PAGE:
Letter From the Editor – Bryan Utley

Love at Antioch

Does love exist at Antioch? Since this paper is coming out on Valentines Day it was only natural for most of the record staff to focus on the topic of love. People couldn’t stop talking about it during this week’s staff meeting and at first I was that bitter gay man but then I seriously sat down and started to think about this hallmark holiday.  Growing up I didn’t believe in love as seen in the movies instead I came from the school of thought that it was a feeling necessary to have in order to propagate our genes.  After all our species will die if we stop doing the nasty. Of course modern synthesis does have a few shortcomings I happen to be one. The feeling of love does exist at Antioch for example I know many couples who share that feeling for love with one another I did for most of my Antioch career (lets hope their relationships don’t end up like mine). To be honest I usually dread this “love” day but this year it might be a little different. I am surrounded by the people I love everyday and I am apart of the community I love and I work with some amazing people, that is what this day should be about. Tell your friends, coworkers, lovers and pets that you love them because life would be lonely without them.

Bryan Utley

Patriarchy in a Post-9/11 world

Last Saturday,  professor of popular culture at Bowling Green State College and Antioch alumnus, Dan Shoemaker, presented his lecture, “Patriarchy and Post-9/11 Cinema” in McGregor 113. The presentation, slated to begin at 6 p.m., in typical Antiochian fashion, took half an hour and a series of phone calls before attendance was high enough to justify warming up the projector, but eventually the show attracted a crowd of over 30 students.

A graduate of the college with a BA Communication and Media Arts, Shoemaker started off the presentation by discussing his own opinions on modern cinema as a professor of popular culture. “Like most people,” Shoemaker said, “I go to the movies to be entertained and illuminated. Unlike most people, when I see something that bugs me, I write a paper about it.”

Questions of critical film viewing framed Shoemaker’s dissection of cinema and his final conclusions of conspiracy. “Whose fantasy is it? What version of happiness is endorsed? What logic makes it to make sense?” he pondered, while showing excerpts of movies like Million Dollar Baby, and Boondock Saints.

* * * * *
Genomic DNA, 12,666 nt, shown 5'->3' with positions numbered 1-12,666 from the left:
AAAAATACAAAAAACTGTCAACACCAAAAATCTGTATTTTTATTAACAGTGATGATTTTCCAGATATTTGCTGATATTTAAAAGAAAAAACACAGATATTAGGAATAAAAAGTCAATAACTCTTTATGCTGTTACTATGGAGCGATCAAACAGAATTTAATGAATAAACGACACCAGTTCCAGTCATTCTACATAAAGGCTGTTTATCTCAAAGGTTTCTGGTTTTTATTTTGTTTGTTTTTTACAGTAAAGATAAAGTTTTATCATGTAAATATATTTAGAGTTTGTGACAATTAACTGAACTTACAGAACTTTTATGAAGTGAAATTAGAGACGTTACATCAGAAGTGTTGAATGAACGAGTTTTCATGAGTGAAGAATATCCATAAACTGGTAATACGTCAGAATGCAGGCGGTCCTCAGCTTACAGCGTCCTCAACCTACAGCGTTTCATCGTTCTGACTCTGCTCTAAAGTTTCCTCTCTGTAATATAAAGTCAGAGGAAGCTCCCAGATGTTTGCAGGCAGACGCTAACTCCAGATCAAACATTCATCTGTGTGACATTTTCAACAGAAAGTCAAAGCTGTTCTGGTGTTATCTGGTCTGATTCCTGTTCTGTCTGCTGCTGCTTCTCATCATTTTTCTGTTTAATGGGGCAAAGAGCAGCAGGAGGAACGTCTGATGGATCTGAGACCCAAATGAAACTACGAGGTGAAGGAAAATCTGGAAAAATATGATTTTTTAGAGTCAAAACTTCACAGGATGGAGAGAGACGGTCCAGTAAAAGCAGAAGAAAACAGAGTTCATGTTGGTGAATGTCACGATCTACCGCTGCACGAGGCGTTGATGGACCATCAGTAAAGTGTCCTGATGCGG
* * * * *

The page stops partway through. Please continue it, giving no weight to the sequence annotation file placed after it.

“In the wake of 9/11,” Shoemaker finally suggested, “American people needed assurance, and Hollywood stepped in to provide it.” To back up his claim, he cited examples of classic Hollywood responses to real-world crises; Invasion of the Body Snatchers, War of the Worlds, and Voyage to the Bottom of the Sea. These examples today seem obvious illustrations of blatant propaganda. Shoemaker argued that current cinema is no less  propagandistic, if one only knew where to look.

Initially, Shoemaker’s claimed that Hollywood was deliberately putting subliminal, conservative messages into mainstream films were suspect and far-fetched. His specificity in particular was cause for skepticism; Rumsfeld’s reasoning behind the Iraq war promoted in Million Dollar Baby, specters of the Bush administration in The Boondock Saints, and so on. However, as Shoemaker screened a series of scenes from recent and not so recent films to illustrate his points, his theories became increasingly plausible. The promotion of patriarchy and family values can be easily seen in most modern films, but Shoemaker also pointed out examples of hegemony, anti-pacifism, gender role reinforcement, and religious fanaticism. Some of his points were still a stretch to see, but others came to life on the projection screen in McGregor and posed real cause for concern as to the state of cinema today, making Althusser’s  quote “The media reinforces dominant ideology,” once again tangible.